1908  Nathaniel Burton Rogers of Danbury, Conn., was born in Saybrook, July 6, 1848, and is the son of Harvey and Elizabeth Tryon Rogers, and a direct descendant of James Rogers of New London, who came to America in 1635 and was a Representative to the General Court, seven times between 1662 and 1673. Mr. Rogers was educated in the public schools and high school and when fifteen years old gave up his studies to enlist as a drummer boy in Company C, 7th Connecticut Volunteer Infantry, under the command of the late U.S. Senator Hawley. He was in active service until the close of the war participating in several important engagements. On being mustered out of service, he resumed his studies at Russells’ Military School at New Haven, taking a two years course. He then obtained a situation with C. Rogers and Bros. of Meriden as a travelling salesman in the Western and Middle States until 1870 when he went to Brooklyn, New York, to engage in the provision business as senior member of Rogers and Karcher. He retired in 1877 on account of his health, selling his business to Mr. Karcher. Mr. Rogers then went to Europe, locating in London as European agent for C. Rogers and Bros. He returned to America and, on November 3, 1877, married Miss Elizabeth Beach, daughter of Owen M. and Jeannette M. Beach and they have nine children. In 1882 Mr. Rogers joined the Produce Exchange in New York and was in the brokerage business for three years. In 1885 he helped organize the Rogers Silver Plate Company and in December 1886 he moved to Danbury to establish a plant, he being secretary of the company, and is now president of the re-organized company, he is also president of the Rogers Telephone Company, of Danbury, and a director of the Danbury Fair. Mr. Rogers is a member of the First Congregational Church of Danbury and Past Commander of the James E. Moore Post, and in 1901 was elected Commander-in-chief of the G.A.R. of the state of Connecticut. He is a staunch Republican, has been chairman of City Committee Republican Town Committee, an Alderman, a member of the State Central Committee, and is now president of the McKinley Association of this State. He was a member of the Committee on Military Affairs and chairman of the Committee on New Counties and County Seats. Taylor’s legislative history and souvenir of Connecticut, 1897 …, Volume 6 1908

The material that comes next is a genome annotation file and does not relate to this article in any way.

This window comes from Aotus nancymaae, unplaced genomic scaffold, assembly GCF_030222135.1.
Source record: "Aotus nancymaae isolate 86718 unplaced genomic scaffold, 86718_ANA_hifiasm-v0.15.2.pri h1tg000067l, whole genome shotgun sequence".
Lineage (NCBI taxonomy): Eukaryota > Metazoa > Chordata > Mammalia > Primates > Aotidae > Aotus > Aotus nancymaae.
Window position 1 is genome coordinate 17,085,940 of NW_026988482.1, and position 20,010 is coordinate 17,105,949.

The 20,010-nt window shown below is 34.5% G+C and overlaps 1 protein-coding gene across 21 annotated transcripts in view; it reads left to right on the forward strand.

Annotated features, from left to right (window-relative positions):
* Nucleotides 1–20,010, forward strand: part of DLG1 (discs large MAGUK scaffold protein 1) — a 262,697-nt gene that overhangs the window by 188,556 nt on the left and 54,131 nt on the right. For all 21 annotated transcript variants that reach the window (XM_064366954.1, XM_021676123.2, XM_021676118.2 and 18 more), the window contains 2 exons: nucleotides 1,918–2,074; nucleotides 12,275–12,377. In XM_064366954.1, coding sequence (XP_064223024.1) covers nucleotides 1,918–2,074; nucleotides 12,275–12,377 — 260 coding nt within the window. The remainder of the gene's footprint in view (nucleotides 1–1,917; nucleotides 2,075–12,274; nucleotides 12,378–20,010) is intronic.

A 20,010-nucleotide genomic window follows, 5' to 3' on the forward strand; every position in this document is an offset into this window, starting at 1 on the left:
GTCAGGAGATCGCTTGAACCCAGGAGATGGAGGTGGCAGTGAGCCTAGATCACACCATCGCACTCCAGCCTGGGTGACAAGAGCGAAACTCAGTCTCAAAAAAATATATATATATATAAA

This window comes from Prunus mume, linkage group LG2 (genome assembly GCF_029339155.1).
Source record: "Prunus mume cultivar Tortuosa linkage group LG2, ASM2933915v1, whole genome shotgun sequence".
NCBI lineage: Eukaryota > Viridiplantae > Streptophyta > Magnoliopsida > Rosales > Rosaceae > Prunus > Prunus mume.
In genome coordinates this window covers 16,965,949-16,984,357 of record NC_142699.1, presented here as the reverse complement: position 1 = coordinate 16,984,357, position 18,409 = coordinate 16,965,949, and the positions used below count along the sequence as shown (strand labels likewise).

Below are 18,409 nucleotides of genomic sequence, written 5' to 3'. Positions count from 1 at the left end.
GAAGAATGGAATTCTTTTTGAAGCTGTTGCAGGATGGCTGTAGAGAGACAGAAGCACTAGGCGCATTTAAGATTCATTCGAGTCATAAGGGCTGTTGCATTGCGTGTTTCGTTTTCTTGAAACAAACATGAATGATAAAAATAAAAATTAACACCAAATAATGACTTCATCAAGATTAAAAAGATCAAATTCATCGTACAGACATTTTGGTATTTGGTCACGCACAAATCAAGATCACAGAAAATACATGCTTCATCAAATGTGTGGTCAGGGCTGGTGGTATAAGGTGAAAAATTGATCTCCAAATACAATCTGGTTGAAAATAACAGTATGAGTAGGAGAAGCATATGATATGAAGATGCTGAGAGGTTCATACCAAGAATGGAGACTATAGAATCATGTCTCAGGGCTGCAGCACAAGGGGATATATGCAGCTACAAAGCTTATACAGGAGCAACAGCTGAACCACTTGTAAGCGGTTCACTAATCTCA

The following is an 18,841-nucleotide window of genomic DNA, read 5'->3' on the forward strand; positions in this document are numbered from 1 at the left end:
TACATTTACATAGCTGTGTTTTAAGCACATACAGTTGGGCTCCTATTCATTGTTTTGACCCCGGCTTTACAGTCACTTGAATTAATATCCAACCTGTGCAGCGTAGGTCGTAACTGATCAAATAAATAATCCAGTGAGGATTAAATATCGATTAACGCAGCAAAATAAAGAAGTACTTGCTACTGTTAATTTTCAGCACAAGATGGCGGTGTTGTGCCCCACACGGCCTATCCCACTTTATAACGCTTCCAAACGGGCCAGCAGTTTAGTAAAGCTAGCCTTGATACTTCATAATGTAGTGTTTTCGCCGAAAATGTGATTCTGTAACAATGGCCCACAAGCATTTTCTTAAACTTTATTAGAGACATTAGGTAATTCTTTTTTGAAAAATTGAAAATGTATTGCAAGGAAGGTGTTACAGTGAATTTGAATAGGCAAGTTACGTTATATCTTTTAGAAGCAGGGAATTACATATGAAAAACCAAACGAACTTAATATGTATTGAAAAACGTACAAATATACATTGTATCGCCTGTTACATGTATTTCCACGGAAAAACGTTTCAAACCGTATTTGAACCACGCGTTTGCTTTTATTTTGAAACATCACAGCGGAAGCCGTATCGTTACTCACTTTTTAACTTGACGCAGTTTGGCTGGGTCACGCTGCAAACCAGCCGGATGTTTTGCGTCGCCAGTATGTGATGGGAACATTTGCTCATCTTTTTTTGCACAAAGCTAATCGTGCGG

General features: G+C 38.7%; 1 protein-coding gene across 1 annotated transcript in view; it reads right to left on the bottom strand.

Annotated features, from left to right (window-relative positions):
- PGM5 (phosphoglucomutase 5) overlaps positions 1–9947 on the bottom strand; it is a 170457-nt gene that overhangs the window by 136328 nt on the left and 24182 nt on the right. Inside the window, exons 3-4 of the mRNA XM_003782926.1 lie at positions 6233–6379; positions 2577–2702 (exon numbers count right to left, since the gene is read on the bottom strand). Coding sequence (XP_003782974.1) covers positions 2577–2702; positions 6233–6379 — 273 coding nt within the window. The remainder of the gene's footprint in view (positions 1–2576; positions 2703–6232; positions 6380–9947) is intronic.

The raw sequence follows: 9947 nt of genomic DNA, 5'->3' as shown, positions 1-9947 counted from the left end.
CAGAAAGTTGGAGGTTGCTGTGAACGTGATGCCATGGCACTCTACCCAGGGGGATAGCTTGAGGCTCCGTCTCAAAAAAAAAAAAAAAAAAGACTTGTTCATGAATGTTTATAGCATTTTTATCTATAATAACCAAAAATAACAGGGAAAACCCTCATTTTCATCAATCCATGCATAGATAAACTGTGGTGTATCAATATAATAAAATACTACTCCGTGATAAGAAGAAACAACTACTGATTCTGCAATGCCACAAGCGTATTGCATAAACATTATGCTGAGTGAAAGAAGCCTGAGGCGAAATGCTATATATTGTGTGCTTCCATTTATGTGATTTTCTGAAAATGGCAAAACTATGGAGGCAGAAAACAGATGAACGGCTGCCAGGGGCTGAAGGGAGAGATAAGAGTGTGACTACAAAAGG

1911  CONNECTICUT Annual session held at Danbury, May 17th, 1911. Hon. N. Burton Rogers, Mayor of the city, was introduced and delivered a short address of welcome. Two new halls dedicated to Odd Fellowship. One at Bridgeport and one at Thompsonville. Journal of Proceedings By Independent Order of Odd Fellows. Grand Lodge of New York

1915  ROGERS N(athanel) Burton mfr., b. Saybrook, Conn., July 6, 1848; s. Harvey and Elizabeth (Tryon) Rogers; ed. Pub. grammar and high schs.; drummer boy Co. C 7th Conn. Vol. Inf. 1863-5; student Russell’s Mil. Acad. New Haven, Conn. 1865-7; m. Nov. 3, 1877, Elizabeth Beach. Traveling salesman 1867-70; mem. firm Rogers & Karcher, provisions, Brooklyn 1870-7;  European agt. C. Rogers & Bros. in the produce commn. Business, New York, 1882-5; assisted in organizing Rogers Silver Plate Co., 1885, becoming sec. (removed to Danbury, Conn., 1886, and later près. Mem. Conn. Ho. of Rep. 1907-8; Home Danbury, Conn. Who’s who in New England, Volume 2 1915

 1919   Silk Flag Presented to Herbert McChesney.  IN the presence of two hundred guests, many of whom had come up from New York especially for the occasion, a large American flag was raised on June 18, at the home of Herbert R. McChesney, at Lake Kenosia. The flag was the gift of Mr. McChesney’s Bridgeport friends. Mayor Clifford B. Wilson, of Bridgeport; Mayor N. Burton Rogers and Judge Eugene C. Dempsey aided in the flag raising ceremonies, a big roast following at which ten plump sheep were ably cooked and served. After the feast a baseball game was improvised, being called at dusk ,when the score was tied. The guests dispersed early in the evening, all averring that the hospitality of Mr. and Mrs. McChesney was a thing to be remembered.  The American Hatter, Volume 4 1919

NB ROGERS Patent 1920